Raleigh, N.C. — As Col. Glenn McNeill prepares to take the helm of the North Carolina State Highway Patrol, he is confident he’s not alone in his journey.
“She’s with me right now,” the 46-year-old McNeill said Wednesday of his mother, who was murdered in his hometown of Reidsville when he was 10 years old.
Her killer was never caught.
“As a result of that investigation, that’s why I wanted to be a North Carolina state trooper,” said McNeill, who will be sworn in Friday morning at the State Capitol as the patrol’s latest commander.
He succeeds Col. William Grey, who retired last month after four years in charge.
“I’m never going to forget where I come from. I don’t think I’m worthy to be sitting in this position,” McNeill said. “I’m still a poor, black kid from Reidsville, North Carolina. That’s how I view and see myself. My history with the patrol is going to be present with me and is going to inform all of the decisions I make as commander of the Highway Patrol.”
A 24-year veteran of the patrol, he started out in Durham and gradually worked his way up the ranks, most recently serving as the agency’s director of training.
Improved training remains a priority for him, as are better pay and new equipment for troopers and increased enforcement of motor carrier regulations and illegal drug trafficking.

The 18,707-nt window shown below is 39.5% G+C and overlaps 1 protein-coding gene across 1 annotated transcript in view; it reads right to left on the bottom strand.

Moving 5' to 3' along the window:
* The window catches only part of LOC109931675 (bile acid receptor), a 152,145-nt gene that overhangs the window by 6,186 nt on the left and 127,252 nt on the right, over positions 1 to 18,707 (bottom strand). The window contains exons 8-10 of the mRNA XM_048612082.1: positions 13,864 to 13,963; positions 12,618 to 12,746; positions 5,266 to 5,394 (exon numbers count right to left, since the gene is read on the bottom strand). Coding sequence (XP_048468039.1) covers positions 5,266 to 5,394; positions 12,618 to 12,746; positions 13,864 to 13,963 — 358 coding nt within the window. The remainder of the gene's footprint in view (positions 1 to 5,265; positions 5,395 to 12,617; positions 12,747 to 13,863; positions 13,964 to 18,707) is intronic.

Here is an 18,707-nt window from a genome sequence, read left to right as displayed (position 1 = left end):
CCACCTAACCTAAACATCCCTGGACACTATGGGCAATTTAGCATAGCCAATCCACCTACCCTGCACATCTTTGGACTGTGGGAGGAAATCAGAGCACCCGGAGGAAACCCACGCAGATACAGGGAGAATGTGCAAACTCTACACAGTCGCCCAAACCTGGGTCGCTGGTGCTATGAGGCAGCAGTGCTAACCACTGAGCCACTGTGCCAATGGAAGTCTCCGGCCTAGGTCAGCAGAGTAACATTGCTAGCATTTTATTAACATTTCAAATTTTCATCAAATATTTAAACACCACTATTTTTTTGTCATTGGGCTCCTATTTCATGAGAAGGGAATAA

“How do you put our troopers, who are doing a very dangerous job, in the position to be successful?” he asked. “That’s through training.”
McNeill declined to comment on a WRAL News investigation last fall into a trooper staying home outside his district during work shifts, saying only that it is still the subject of an internal investigation.
The patrol will undergo a complete policy and procedure assessment in hopes of restoring accreditation, he said.
“I’m going to hold them accountable because we are ambassadors for our state. The bar’s going to be set very, very high,” he said.
He said he also wants to build trust with the public.
“We’re up to the challenge, and we’re going to do our very best to make sure that the relationship that we maintain in the community that we serve is a positive one,” he said.
As McNeill takes on the challenge, he said his law enforcement dream never leaves him, nor does the mother he lost.
“This is all I’ve ever wanted to do is be a North Carolina Highway Patrol trooper,” he said.